We’re used to Maserati interiors that look gorgeous, but it’s breaking new ground for the marque to find one that, after over a century of trying, actually works reasonably well, too.
Don’t be too diverted by the fine-grain leather seen here unless you’re happy to part with almost £2500 extra for it. Even without it, basic cabin design is sound. The driving position is normal, affected only a little by slightly offset pedals, and while we’d like a little more reach adjustment on the steering wheel, that’s a small gripe rather than a major complaint. The wheel itself is perfectly proportioned, with a thick but firm rim – which is how it should be.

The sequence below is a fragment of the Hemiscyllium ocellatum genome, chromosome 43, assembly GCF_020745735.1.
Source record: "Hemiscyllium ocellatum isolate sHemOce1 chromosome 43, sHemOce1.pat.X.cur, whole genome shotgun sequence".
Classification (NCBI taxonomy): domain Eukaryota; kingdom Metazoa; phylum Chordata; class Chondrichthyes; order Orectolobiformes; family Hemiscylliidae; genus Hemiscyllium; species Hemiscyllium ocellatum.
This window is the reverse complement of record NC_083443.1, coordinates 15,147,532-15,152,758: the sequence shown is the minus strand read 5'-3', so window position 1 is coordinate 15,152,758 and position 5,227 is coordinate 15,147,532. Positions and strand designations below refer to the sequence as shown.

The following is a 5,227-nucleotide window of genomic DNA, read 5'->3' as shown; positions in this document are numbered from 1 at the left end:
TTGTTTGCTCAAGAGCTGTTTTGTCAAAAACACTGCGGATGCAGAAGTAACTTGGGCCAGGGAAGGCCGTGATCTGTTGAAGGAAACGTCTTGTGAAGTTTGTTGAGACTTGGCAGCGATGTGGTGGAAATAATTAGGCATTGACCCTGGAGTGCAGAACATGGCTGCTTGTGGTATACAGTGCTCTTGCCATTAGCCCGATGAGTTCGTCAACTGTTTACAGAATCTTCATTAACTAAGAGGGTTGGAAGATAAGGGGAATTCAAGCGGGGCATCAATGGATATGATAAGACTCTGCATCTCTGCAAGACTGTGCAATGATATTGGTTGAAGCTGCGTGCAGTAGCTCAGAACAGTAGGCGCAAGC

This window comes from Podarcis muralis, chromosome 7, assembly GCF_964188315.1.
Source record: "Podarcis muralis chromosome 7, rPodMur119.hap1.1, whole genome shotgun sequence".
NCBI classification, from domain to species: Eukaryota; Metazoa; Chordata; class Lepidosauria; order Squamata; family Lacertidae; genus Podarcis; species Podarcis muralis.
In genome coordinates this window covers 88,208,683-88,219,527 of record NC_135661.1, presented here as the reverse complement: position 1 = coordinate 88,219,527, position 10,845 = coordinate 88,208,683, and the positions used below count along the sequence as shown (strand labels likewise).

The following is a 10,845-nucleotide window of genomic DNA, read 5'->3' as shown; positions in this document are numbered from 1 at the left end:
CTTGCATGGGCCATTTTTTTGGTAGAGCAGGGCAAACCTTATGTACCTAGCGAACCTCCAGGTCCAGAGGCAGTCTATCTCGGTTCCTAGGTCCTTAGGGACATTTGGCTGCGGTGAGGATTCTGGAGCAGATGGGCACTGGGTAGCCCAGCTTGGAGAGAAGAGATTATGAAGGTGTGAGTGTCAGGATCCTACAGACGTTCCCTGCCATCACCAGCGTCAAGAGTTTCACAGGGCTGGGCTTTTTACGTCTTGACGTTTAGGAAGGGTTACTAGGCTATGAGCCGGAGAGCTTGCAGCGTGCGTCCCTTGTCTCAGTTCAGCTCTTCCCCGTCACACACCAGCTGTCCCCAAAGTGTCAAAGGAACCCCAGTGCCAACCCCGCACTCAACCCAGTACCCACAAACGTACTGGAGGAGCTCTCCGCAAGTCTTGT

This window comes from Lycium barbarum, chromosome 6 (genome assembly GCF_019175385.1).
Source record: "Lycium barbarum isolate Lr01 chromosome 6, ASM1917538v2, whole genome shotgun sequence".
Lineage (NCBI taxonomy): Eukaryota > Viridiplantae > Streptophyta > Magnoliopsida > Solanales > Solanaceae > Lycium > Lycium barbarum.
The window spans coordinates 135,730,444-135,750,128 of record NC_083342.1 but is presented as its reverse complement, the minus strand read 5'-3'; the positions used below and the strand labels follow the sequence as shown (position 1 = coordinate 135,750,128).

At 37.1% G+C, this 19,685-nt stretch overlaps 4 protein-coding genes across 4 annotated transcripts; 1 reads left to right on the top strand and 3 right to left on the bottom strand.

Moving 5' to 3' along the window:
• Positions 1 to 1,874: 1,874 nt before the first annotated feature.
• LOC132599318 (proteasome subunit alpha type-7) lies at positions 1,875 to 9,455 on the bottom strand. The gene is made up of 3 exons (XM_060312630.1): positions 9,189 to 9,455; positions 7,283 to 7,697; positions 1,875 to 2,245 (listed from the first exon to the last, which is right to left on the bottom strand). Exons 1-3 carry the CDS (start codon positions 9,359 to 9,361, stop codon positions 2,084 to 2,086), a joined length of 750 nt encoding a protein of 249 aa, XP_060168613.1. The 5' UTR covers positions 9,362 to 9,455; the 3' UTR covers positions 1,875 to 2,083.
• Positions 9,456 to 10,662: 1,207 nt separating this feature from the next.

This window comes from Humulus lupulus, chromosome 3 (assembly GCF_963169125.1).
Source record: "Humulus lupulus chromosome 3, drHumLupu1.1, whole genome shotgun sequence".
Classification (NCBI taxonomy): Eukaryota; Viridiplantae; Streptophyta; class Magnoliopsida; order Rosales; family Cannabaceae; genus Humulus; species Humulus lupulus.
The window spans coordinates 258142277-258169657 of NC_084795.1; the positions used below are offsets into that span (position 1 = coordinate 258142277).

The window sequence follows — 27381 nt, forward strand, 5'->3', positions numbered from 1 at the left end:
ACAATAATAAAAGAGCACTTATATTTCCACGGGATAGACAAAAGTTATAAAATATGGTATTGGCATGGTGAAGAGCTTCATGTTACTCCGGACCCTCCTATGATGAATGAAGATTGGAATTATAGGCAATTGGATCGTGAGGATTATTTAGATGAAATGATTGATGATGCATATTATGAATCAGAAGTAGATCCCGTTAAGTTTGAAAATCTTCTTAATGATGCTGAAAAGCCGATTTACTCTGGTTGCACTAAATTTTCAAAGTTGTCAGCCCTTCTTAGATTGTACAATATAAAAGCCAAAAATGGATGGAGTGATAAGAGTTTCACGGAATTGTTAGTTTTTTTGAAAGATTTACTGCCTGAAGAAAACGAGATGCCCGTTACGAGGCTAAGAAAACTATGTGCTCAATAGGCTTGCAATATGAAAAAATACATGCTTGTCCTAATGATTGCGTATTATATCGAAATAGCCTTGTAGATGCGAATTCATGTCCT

Analogue dials live alongside a digital display with only a certain degree of success, and whether you regard the large 8.4in central touchscreen as a result or a disappointment depends on the direction from which you’re approaching. It’s much poorer than the MMI, iDrive or Comand systems used by Audi, BMW or Mercedes – but compared to anything hitherto used in any other Italian car, it’s close to miraculous.
Forget Maserati’s claim to class-leading front legroom, because it has no value unless you’re 6ft 8in tall. Concentrate instead on the fairly generous head and legroom for four adults – something not a given from Maserati.